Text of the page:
A OTT Pioneer Looks At Where The Business Is Now

Rajeev Raman, is the CEO and co-founder of 1 Mainstream, a turnkey platform for content creators that helps them monetize the distribution of their businesses by creating apps that can be quickly applied on myriad devices. In the past, he was the lead product manager at Roku and helped launch Roku 2, and so he’s watched the distribution of digital content grow from its infancy. In this Q&A, he gives the perspective of a rare veteran in a very new business.

VB: You must be amazed by the complicated moves in the broadband world of a sudden, it seems.

RR: The U.S pay TV business and TV business haves gone through about three years' worth of change in the last three months, basically, with the Comcast-Time Warner thing and with the AT&T- DirecTV announcement, and with so many of the media-related moves. It’s quite dramatic how much has happened in the last four months. The Aereo case is coming up [for a decision by the Supreme Court].

For a variety of reasons, the pace of change has picked up. You see these combinations, and you see some failures, but one thing for sure is you see a lot of money being put in these eco-structures to fuel this next wave.

VB: Yet it seems if you are a consumer, all that action in the market, and all the competing devices might keep you on the sidelines. Don’t you think consumers are a little confused? Like, should I buy Roku, or a $35 Chromecast dongle?

RR: That particular example you gave is a thorny one. We’re in this business, right?  And it would take us two or three sentences to describe how to make Chromecast work.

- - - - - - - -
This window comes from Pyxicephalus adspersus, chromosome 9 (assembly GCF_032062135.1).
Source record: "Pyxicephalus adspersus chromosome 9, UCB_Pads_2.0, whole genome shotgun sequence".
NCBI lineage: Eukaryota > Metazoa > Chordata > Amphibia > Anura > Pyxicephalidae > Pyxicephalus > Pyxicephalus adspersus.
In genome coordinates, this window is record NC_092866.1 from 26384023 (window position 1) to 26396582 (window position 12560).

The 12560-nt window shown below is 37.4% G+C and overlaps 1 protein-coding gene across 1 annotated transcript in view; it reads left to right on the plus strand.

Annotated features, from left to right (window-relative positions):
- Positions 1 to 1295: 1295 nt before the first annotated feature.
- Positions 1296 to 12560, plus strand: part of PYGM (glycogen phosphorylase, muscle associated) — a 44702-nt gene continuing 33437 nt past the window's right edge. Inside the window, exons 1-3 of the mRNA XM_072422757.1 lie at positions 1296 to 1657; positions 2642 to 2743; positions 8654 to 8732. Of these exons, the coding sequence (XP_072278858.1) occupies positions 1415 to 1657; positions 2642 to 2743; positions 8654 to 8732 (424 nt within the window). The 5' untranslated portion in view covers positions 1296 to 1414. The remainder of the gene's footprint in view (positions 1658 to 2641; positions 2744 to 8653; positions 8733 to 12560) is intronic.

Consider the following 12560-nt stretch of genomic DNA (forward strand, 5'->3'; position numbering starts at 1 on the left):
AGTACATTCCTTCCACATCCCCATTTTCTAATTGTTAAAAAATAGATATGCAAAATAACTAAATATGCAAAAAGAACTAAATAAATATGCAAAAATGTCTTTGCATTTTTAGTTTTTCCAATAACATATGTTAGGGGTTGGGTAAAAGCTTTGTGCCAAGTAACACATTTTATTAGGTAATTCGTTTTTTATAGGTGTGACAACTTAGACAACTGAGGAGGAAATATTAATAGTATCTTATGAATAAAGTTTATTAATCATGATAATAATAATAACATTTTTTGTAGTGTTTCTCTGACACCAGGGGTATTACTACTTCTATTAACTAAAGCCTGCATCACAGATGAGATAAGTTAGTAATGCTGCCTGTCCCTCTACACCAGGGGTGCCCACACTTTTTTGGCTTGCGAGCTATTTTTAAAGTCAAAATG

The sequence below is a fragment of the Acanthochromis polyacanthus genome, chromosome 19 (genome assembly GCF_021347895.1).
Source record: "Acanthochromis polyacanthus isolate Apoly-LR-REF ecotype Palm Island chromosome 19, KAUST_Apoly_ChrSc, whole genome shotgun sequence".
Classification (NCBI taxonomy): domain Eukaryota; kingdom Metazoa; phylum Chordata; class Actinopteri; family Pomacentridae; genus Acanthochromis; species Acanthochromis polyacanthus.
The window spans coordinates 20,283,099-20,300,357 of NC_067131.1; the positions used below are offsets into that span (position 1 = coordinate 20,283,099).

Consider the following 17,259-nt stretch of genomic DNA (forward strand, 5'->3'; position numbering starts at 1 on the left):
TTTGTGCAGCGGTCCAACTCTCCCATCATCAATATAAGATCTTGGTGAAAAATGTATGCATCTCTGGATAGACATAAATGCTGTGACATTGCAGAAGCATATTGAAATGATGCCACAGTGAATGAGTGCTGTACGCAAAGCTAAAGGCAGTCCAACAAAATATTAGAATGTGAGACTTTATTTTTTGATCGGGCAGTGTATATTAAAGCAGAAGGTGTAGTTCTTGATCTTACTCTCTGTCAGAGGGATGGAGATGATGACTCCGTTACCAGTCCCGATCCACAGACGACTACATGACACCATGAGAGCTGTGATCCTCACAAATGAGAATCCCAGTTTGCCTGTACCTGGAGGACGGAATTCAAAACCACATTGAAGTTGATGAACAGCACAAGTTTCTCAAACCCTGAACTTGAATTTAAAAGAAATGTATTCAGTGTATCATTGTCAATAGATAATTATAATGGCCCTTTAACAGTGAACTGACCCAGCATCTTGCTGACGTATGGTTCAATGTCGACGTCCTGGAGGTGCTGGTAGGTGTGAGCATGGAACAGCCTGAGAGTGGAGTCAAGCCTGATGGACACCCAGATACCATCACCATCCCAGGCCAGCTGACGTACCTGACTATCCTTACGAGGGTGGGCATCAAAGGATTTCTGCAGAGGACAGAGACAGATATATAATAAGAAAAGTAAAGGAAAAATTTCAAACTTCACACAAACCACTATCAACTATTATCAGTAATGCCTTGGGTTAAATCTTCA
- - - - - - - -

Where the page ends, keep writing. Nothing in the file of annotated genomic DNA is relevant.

You go to the store ,and it’s in the same aisle as Roku and Apple TV and other devices. It has a $35 price tag, so everybody’s going to gravitate to that. They’ll ask the guy in the blue shirt from BestBuy, ‘Is this the one I want?’ and that’s where the craziness begins. 

If it takes us a few sentence to explain how it works...well. I’m not saying it’s a bad product. It’s really quite good, but it’s not easy. The space has gotten quite muddled.

Now you have this Playstation TV thing that was announced a few days ago. There is a lot of stuff that is happening in this business.

It really comes about because device makers take a parochial view. They only care about themselves, which they should, right? The responsibility for elevating from this clutter of different device and interfaces and what not has really fallen to Netflix, which has just gotten tired of all these variables and said, ‘You know what, you will be able to get Netflix on any of those devices. There will be a button somewhere, so you can watch on my Roku, watch on my AppleTV, watch on my FireTV. We’re going to simplify our end.’ 

Netflix can do that, but what about the other companies that don't have the same technical push to make this happen? This is a big issue. How consumers are going to figure out which device is for which.

VB: At some point, won't  ad-supported OTT have to get bigger?